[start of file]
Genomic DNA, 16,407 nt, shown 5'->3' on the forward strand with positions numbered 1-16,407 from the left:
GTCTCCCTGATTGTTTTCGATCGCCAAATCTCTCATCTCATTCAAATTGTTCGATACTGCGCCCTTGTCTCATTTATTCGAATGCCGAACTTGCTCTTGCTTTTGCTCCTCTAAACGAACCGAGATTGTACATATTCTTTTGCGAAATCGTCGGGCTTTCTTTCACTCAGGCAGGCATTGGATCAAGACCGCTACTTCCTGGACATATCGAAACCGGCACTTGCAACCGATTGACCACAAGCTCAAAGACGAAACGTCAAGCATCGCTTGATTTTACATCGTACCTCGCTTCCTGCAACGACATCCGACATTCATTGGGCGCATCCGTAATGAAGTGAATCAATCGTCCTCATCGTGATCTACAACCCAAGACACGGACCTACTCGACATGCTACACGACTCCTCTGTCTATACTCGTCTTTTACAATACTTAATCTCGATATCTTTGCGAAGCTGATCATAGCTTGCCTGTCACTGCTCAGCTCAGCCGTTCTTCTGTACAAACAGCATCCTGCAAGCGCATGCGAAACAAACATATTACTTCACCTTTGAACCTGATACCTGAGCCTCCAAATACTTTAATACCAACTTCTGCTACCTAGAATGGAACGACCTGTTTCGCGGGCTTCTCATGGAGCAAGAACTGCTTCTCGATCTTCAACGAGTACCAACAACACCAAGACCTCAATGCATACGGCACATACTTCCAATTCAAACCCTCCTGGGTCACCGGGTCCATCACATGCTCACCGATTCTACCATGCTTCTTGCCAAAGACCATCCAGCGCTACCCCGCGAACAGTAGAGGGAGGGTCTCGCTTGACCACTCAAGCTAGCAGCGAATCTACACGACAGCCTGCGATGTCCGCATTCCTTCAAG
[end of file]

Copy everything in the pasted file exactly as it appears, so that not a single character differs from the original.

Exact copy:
Genomic DNA, 16,407 nt, shown 5'->3' on the forward strand with positions numbered 1-16,407 from the left:
GTCTCCCTGATTGTTTTCGATCGCCAAATCTCTCATCTCATTCAAATTGTTCGATACTGCGCCCTTGTCTCATTTATTCGAATGCCGAACTTGCTCTTGCTTTTGCTCCTCTAAACGAACCGAGATTGTACATATTCTTTTGCGAAATCGTCGGGCTTTCTTTCACTCAGGCAGGCATTGGATCAAGACCGCTACTTCCTGGACATATCGAAACCGGCACTTGCAACCGATTGACCACAAGCTCAAAGACGAAACGTCAAGCATCGCTTGATTTTACATCGTACCTCGCTTCCTGCAACGACATCCGACATTCATTGGGCGCATCCGTAATGAAGTGAATCAATCGTCCTCATCGTGATCTACAACCCAAGACACGGACCTACTCGACATGCTACACGACTCCTCTGTCTATACTCGTCTTTTACAATACTTAATCTCGATATCTTTGCGAAGCTGATCATAGCTTGCCTGTCACTGCTCAGCTCAGCCGTTCTTCTGTACAAACAGCATCCTGCAAGCGCATGCGAAACAAACATATTACTTCACCTTTGAACCTGATACCTGAGCCTCCAAATACTTTAATACCAACTTCTGCTACCTAGAATGGAACGACCTGTTTCGCGGGCTTCTCATGGAGCAAGAACTGCTTCTCGATCTTCAACGAGTACCAACAACACCAAGACCTCAATGCATACGGCACATACTTCCAATTCAAACCCTCCTGGGTCACCGGGTCCATCACATGCTCACCGATTCTACCATGCTTCTTGCCAAAGACCATCCAGCGCTACCCCGCGAACAGTAGAGGGAGGGTCTCGCTTGACCACTCAAGCTAGCAGCGAATCTACACGACAGCCTGCGATGTCCGCATTCCTTCAAG